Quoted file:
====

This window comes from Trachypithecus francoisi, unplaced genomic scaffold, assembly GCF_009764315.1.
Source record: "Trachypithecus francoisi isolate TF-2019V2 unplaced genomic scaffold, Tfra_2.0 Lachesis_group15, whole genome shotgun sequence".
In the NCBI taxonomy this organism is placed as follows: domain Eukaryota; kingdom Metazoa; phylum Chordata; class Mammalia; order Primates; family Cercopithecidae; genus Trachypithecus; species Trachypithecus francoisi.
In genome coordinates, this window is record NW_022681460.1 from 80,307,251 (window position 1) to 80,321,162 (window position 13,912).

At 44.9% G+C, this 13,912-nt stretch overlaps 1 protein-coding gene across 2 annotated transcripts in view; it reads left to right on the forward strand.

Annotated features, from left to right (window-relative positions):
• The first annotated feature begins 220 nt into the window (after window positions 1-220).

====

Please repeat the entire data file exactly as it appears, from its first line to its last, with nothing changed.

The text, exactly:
This window comes from Trachypithecus francoisi, unplaced genomic scaffold, assembly GCF_009764315.1.
Source record: "Trachypithecus francoisi isolate TF-2019V2 unplaced genomic scaffold, Tfra_2.0 Lachesis_group15, whole genome shotgun sequence".
In the NCBI taxonomy this organism is placed as follows: domain Eukaryota; kingdom Metazoa; phylum Chordata; class Mammalia; order Primates; family Cercopithecidae; genus Trachypithecus; species Trachypithecus francoisi.
In genome coordinates, this window is record NW_022681460.1 from 80,307,251 (window position 1) to 80,321,162 (window position 13,912).

At 44.9% G+C, this 13,912-nt stretch overlaps 1 protein-coding gene across 2 annotated transcripts in view; it reads left to right on the forward strand.

Annotated features, from left to right (window-relative positions):
• The first annotated feature begins 220 nt into the window (after window positions 1-220).